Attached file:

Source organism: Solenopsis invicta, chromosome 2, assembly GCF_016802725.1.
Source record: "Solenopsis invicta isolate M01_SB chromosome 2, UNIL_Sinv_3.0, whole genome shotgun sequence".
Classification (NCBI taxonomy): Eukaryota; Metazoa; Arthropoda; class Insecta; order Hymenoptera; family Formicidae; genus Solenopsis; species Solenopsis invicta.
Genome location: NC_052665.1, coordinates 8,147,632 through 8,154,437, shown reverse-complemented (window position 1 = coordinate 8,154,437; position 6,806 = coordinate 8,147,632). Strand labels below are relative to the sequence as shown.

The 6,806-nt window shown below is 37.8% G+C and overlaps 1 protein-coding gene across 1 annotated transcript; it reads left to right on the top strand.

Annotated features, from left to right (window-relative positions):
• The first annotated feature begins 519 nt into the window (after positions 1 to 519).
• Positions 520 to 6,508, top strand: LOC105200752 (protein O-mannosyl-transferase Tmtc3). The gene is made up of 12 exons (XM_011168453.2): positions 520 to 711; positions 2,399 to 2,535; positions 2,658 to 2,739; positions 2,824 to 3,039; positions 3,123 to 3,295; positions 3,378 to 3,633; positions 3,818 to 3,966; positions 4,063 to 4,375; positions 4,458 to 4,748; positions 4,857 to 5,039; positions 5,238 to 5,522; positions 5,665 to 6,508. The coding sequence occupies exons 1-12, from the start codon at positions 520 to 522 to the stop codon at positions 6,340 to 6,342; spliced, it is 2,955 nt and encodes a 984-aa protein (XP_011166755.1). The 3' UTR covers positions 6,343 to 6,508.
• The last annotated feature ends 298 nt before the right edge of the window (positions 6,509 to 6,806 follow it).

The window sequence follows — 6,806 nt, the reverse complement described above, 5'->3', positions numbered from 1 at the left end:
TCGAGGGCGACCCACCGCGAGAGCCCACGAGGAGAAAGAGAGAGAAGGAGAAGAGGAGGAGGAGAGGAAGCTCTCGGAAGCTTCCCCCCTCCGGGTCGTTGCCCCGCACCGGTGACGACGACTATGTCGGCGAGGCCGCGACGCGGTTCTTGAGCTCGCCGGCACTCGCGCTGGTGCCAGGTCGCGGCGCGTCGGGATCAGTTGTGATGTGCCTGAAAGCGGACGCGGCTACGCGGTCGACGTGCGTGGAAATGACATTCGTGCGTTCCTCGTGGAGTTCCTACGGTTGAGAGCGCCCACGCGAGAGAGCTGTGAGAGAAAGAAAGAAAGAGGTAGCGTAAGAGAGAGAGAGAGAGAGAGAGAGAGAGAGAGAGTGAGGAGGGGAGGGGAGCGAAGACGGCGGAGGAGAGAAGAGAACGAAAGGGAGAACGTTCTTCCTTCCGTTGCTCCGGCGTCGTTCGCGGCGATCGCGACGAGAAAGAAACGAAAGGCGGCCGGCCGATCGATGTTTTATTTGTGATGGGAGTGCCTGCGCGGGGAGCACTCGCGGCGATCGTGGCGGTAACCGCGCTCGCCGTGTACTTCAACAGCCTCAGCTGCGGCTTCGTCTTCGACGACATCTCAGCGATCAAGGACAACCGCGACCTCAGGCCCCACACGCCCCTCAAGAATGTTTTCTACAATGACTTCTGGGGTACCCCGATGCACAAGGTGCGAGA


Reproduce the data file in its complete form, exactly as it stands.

Source organism: Solenopsis invicta, chromosome 2, assembly GCF_016802725.1.
Source record: "Solenopsis invicta isolate M01_SB chromosome 2, UNIL_Sinv_3.0, whole genome shotgun sequence".
Classification (NCBI taxonomy): Eukaryota; Metazoa; Arthropoda; class Insecta; order Hymenoptera; family Formicidae; genus Solenopsis; species Solenopsis invicta.
Genome location: NC_052665.1, coordinates 8,147,632 through 8,154,437, shown reverse-complemented (window position 1 = coordinate 8,154,437; position 6,806 = coordinate 8,147,632). Strand labels below are relative to the sequence as shown.

The 6,806-nt window shown below is 37.8% G+C and overlaps 1 protein-coding gene across 1 annotated transcript; it reads left to right on the top strand.

Annotated features, from left to right (window-relative positions):
• The first annotated feature begins 519 nt into the window (after positions 1 to 519).
• Positions 520 to 6,508, top strand: LOC105200752 (protein O-mannosyl-transferase Tmtc3). The gene is made up of 12 exons (XM_011168453.2): positions 520 to 711; positions 2,399 to 2,535; positions 2,658 to 2,739; positions 2,824 to 3,039; positions 3,123 to 3,295; positions 3,378 to 3,633; positions 3,818 to 3,966; positions 4,063 to 4,375; positions 4,458 to 4,748; positions 4,857 to 5,039; positions 5,238 to 5,522; positions 5,665 to 6,508. The coding sequence occupies exons 1-12, from the start codon at positions 520 to 522 to the stop codon at positions 6,340 to 6,342; spliced, it is 2,955 nt and encodes a 984-aa protein (XP_011166755.1). The 3' UTR covers positions 6,343 to 6,508.
• The last annotated feature ends 298 nt before the right edge of the window (positions 6,509 to 6,806 follow it).

The window sequence follows — 6,806 nt, the reverse complement described above, 5'->3', positions numbered from 1 at the left end:
TCGAGGGCGACCCACCGCGAGAGCCCACGAGGAGAAAGAGAGAGAAGGAGAAGAGGAGGAGGAGAGGAAGCTCTCGGAAGCTTCCCCCCTCCGGGTCGTTGCCCCGCACCGGTGACGACGACTATGTCGGCGAGGCCGCGACGCGGTTCTTGAGCTCGCCGGCACTCGCGCTGGTGCCAGGTCGCGGCGCGTCGGGATCAGTTGTGATGTGCCTGAAAGCGGACGCGGCTACGCGGTCGACGTGCGTGGAAATGACATTCGTGCGTTCCTCGTGGAGTTCCTACGGTTGAGAGCGCCCACGCGAGAGAGCTGTGAGAGAAAGAAAGAAAGAGGTAGCGTAAGAGAGAGAGAGAGAGAGAGAGAGAGAGAGAGAGTGAGGAGGGGAGGGGAGCGAAGACGGCGGAGGAGAGAAGAGAACGAAAGGGAGAACGTTCTTCCTTCCGTTGCTCCGGCGTCGTTCGCGGCGATCGCGACGAGAAAGAAACGAAAGGCGGCCGGCCGATCGATGTTTTATTTGTGATGGGAGTGCCTGCGCGGGGAGCACTCGCGGCGATCGTGGCGGTAACCGCGCTCGCCGTGTACTTCAACAGCCTCAGCTGCGGCTTCGTCTTCGACGACATCTCAGCGATCAAGGACAACCGCGACCTCAGGCCCCACACGCCCCTCAAGAATGTTTTCTACAATGACTTCTGGGGTACCCCGATGCACAAGGTGCGAGA